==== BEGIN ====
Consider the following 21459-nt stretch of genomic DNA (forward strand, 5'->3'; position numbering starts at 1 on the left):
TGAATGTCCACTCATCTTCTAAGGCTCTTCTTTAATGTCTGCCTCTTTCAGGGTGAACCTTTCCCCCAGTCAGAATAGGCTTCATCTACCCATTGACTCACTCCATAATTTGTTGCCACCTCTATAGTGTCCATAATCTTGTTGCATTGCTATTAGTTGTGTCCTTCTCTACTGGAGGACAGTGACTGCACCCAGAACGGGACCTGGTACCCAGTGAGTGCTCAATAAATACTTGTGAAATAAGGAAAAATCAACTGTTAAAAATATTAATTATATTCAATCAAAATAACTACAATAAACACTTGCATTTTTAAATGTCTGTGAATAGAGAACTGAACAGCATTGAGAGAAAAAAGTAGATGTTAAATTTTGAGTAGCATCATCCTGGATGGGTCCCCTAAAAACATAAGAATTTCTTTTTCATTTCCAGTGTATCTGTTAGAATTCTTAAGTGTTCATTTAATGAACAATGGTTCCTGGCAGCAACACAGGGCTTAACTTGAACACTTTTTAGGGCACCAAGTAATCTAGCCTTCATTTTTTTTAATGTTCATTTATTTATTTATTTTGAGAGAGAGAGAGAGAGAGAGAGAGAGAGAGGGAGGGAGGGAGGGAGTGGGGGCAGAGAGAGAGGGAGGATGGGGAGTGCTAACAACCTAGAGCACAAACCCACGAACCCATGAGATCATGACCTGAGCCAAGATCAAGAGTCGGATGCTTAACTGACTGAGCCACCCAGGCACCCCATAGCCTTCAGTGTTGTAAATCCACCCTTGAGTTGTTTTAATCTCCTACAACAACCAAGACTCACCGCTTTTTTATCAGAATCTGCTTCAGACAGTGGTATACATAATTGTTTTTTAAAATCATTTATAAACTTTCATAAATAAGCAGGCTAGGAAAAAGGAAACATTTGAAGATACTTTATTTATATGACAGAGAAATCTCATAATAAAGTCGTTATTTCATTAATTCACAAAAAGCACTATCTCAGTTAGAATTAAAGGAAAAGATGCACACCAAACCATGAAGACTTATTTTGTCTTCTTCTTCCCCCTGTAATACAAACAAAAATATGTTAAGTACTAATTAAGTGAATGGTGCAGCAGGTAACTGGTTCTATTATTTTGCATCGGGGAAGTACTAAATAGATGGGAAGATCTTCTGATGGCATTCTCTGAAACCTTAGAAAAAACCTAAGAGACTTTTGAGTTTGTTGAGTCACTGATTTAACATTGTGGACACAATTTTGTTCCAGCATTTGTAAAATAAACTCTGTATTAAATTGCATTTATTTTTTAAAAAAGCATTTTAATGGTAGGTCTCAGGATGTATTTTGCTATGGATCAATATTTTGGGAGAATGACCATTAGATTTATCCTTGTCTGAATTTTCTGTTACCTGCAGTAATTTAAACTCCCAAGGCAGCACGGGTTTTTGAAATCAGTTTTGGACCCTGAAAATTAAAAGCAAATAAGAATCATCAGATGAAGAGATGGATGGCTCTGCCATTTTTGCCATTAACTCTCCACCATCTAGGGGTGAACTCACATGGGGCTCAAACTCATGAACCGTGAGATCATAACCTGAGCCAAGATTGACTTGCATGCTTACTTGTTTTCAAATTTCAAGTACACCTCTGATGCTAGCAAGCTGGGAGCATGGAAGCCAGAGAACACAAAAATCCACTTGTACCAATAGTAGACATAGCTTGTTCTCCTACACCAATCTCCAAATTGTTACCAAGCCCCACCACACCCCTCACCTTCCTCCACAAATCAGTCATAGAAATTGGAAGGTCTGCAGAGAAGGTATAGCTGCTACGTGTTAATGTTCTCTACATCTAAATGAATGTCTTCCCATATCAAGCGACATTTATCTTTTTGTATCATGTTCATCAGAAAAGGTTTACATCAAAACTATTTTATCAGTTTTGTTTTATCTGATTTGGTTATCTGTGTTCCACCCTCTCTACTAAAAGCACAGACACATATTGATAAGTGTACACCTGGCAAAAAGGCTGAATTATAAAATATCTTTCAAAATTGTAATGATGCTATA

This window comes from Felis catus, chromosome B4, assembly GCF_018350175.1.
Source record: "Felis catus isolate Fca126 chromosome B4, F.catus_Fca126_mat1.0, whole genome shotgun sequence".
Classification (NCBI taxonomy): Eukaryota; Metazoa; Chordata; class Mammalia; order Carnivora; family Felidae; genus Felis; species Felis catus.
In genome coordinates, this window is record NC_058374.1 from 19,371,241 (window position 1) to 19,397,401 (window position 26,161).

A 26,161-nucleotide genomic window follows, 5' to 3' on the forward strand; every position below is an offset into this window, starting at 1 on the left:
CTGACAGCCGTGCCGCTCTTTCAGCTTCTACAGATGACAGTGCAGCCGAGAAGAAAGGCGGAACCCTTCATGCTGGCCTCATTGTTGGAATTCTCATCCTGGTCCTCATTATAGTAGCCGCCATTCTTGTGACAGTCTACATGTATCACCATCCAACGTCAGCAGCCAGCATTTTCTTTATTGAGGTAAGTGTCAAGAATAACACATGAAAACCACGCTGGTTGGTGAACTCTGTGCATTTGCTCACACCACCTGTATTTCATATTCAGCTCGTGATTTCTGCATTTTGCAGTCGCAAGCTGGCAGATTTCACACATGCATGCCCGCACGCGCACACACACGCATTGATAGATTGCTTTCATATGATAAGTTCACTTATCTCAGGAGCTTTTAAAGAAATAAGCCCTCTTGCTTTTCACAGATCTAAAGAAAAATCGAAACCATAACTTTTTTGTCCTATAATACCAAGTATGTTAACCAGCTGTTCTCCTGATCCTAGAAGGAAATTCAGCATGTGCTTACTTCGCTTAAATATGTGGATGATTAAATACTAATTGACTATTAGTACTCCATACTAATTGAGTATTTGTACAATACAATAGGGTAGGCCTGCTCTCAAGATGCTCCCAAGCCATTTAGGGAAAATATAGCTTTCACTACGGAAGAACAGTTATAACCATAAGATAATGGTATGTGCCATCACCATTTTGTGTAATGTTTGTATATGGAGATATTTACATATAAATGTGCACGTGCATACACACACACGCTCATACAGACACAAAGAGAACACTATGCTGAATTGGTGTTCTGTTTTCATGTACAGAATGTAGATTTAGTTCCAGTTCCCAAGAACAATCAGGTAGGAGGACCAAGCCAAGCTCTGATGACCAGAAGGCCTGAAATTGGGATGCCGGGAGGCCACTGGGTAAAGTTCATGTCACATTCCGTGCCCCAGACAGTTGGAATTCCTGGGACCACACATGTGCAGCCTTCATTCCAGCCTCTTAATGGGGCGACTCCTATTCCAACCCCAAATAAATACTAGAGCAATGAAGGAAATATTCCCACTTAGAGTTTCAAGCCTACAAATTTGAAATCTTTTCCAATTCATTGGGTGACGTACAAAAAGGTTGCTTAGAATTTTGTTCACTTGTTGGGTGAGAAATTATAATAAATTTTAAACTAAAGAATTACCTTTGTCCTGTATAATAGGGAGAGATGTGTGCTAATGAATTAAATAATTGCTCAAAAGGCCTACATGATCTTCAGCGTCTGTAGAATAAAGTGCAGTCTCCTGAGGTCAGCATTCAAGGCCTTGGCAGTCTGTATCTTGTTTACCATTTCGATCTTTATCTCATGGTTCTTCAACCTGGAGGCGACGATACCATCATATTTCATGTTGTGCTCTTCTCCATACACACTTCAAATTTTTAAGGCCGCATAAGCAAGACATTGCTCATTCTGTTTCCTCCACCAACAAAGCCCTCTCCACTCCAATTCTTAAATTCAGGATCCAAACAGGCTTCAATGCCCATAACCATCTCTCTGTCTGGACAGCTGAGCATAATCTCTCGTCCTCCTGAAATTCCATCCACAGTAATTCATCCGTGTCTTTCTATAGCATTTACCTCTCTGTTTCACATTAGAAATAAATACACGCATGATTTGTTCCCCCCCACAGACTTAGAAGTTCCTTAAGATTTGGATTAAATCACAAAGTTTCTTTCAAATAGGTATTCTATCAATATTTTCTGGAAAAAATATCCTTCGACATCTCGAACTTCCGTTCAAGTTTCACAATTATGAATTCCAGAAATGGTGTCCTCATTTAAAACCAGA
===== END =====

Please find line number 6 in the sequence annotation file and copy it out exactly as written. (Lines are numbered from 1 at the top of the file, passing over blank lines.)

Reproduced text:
In genome coordinates, this window is record NC_058374.1 from 19,371,241 (window position 1) to 19,397,401 (window position 26,161).